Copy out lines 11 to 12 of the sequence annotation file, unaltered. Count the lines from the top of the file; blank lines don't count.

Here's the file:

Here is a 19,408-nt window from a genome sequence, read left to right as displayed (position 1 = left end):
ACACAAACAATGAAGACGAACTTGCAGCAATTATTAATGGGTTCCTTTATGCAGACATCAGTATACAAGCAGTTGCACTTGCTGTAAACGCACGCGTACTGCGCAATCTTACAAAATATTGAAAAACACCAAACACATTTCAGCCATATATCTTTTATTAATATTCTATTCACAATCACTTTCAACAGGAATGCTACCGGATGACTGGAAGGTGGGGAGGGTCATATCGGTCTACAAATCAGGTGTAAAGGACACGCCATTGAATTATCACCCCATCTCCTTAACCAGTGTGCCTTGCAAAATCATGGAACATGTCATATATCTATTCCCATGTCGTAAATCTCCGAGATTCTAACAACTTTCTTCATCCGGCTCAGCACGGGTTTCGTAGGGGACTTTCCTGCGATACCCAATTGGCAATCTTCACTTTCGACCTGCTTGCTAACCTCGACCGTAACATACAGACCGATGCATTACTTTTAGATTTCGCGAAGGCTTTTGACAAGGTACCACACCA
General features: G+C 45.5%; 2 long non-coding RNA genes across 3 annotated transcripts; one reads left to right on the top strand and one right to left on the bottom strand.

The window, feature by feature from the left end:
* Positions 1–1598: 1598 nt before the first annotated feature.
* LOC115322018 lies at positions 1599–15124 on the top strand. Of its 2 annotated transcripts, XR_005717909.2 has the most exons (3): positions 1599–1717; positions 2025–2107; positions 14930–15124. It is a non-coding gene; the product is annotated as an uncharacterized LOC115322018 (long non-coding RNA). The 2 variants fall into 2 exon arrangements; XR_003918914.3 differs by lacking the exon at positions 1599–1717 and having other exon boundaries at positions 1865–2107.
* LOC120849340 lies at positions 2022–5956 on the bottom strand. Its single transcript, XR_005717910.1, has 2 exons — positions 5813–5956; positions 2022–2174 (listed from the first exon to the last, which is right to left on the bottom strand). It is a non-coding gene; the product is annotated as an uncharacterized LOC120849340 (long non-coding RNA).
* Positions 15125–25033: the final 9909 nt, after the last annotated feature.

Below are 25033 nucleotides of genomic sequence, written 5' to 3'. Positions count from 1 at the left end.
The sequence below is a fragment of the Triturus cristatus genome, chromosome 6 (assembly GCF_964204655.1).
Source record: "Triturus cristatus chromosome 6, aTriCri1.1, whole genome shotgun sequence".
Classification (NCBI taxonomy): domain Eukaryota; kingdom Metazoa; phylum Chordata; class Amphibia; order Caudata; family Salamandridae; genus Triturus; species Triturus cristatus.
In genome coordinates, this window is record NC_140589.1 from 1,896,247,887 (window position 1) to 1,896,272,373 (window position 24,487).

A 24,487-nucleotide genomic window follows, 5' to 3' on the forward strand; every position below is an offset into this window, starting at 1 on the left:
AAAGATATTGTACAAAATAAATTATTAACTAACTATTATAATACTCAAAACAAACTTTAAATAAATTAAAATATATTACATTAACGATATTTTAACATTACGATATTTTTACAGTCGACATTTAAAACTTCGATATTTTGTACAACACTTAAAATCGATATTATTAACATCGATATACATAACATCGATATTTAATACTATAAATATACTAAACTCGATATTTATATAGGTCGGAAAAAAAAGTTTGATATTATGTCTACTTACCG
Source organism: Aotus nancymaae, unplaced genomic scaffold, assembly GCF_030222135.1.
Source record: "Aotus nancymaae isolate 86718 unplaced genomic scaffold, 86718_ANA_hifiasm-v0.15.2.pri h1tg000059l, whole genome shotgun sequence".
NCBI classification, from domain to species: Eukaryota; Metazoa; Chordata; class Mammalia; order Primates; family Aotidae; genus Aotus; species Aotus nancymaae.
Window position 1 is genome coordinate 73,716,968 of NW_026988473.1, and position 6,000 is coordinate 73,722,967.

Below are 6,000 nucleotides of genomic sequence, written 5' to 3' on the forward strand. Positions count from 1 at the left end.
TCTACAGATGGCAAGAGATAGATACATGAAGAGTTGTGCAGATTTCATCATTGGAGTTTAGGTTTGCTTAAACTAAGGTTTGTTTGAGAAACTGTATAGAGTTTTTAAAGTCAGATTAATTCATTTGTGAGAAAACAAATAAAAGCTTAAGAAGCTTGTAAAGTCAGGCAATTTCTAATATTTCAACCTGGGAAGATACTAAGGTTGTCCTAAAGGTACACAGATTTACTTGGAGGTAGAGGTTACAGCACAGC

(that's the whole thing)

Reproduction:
Source record: "Triturus cristatus chromosome 6, aTriCri1.1, whole genome shotgun sequence".
Classification (NCBI taxonomy): domain Eukaryota; kingdom Metazoa; phylum Chordata; class Amphibia; order Caudata; family Salamandridae; genus Triturus; species Triturus cristatus.